The parables of Jesus were stories He told to illustrate spiritual truth with everyday things. Seeds, fish, trees, bread — things people could easily relate to. While the parables He told sparked spiritual understanding in some people, they also served to make others aware of their own darkened spirituality.
And the disciples came and said to Him, “Why do You speak to them in parables?” Jesus answered them, “To you it has been granted to know the mysteries of the kingdom of heaven, but to them it has not been granted. For whoever has, to him more shall be given, and he will have an abundance; but whoever does not have, even what he has shall be taken away from him. Therefore I speak to them in parables; because while seeing they do not see, and while hearing they do not hear, nor do they understand” (Matthew 13:10-13 NASB).
These are heavy words. Jesus didn’t come to make everyone feel better about themselves, but to bring truth, salvation, and grace to them. To bring freedom to their soul, not pillows for their prison cells. In some cases, His words turned up the light in their hearts and for others, when the Light came near, they retreated further into their own darkness.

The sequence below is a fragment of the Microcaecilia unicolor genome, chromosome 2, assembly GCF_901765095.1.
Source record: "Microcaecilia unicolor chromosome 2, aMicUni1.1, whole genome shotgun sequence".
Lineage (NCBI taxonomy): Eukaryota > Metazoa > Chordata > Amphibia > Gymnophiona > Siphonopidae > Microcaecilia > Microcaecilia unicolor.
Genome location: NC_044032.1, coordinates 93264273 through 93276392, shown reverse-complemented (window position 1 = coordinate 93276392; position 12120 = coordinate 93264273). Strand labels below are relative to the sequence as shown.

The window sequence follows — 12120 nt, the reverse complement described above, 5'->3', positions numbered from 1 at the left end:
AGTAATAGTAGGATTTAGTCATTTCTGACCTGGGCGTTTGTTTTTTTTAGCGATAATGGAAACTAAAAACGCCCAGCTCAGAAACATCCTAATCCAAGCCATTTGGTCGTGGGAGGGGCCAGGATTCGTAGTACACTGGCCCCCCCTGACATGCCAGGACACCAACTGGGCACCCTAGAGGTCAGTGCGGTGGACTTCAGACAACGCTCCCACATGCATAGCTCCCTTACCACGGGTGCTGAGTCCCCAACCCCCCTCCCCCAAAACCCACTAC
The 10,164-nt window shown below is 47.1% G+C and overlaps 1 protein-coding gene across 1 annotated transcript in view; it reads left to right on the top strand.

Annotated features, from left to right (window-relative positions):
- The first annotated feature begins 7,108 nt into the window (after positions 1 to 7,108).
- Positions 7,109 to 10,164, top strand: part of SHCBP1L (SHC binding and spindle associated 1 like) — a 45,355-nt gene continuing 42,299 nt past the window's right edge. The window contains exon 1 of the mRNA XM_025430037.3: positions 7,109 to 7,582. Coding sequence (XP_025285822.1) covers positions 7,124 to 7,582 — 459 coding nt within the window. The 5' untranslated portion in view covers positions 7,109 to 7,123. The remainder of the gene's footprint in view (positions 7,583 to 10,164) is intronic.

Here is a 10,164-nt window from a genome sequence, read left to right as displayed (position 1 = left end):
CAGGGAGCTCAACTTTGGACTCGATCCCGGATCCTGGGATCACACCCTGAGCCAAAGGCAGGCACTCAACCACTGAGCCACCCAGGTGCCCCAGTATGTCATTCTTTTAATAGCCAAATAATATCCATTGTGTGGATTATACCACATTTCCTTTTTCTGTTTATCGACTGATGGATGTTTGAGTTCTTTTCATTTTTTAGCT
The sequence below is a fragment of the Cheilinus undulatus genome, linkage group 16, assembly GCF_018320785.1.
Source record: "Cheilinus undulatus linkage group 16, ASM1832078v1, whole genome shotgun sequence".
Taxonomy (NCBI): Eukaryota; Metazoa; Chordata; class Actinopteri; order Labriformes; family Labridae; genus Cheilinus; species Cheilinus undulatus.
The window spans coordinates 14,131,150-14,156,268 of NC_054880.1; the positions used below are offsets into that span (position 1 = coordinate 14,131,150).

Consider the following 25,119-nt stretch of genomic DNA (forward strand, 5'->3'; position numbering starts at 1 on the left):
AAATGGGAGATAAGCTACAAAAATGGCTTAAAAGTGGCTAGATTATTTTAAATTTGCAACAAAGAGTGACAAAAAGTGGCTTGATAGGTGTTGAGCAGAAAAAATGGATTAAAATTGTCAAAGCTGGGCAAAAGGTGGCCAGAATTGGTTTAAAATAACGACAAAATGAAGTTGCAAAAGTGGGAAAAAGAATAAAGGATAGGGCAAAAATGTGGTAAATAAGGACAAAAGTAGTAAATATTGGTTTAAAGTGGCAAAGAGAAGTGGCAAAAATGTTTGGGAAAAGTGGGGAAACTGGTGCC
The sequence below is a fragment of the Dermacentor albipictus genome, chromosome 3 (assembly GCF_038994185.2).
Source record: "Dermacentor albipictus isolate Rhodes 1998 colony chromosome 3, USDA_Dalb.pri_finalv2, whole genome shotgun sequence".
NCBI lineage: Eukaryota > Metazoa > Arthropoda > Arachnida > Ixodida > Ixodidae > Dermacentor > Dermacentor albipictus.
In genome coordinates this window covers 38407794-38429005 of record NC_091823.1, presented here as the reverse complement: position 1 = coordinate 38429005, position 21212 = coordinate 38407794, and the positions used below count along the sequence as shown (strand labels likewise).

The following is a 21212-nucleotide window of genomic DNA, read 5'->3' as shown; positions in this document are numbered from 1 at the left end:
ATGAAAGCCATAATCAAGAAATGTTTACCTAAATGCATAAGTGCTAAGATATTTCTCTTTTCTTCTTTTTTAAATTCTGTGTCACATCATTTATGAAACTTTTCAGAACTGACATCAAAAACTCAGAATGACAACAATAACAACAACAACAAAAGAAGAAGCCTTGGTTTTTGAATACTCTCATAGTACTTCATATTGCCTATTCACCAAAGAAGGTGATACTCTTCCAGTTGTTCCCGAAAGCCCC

However, some responded to their uncomfortable lack of understanding by pressing into Jesus harder. Nicodemus and the woman at the well are two examples of people who thought they understood the truth about spirituality and when they were confronted with Jesus’ unsettling words, they pushed into Him instead of drawing away.
Understanding Jesus’ Parables
Peter also pressed into Jesus despite or even perhaps because of how hard it was to understand His parables. When Jesus explained that He is the Bread of Life, many were confused, thinking He meant for them to literally eat His body.
Therefore many of His disciples, when they heard this said, “This is a difficult statement; who can listen to it?” But Jesus, conscious that His disciples grumbled at this, said to them, “Does this cause you to stumble? What then if you see the Son of Man ascending to where He was before? It is the Spirit who gives life; the flesh profits nothing; the words that I have spoken to you are spirit and are life. But there are some of you who do not believe.” For Jesus knew from the beginning who they were who did not believe, and who it was that would betray Him. And He was saying, “For this reason I have said to you, that no one can come to Me unless it has been granted him from the Father.” As a result of this many of His disciples withdrew and were not walking with Him anymore. So Jesus said to the twelve, “You do not want to go away also, do you?” Simon Peter answered Him, “Lord, to whom shall we go? You have words of eternal life” (John 6:60-68).
List of Parables and Their Meanings
Each parable Jesus told served to bring truth and that truth functioned like a knife separating those who wanted truth and those who didn’t.
Here is a simplified list of topics included in Jesus’ parables. Many of the parables described the Kingdom of Heaven, not just heaven the place, but heaven as a kingdom with a purpose.
How the Kingdom of Heaven Is Shared with Others
- The lamp on the stand (Mark 4:21-25)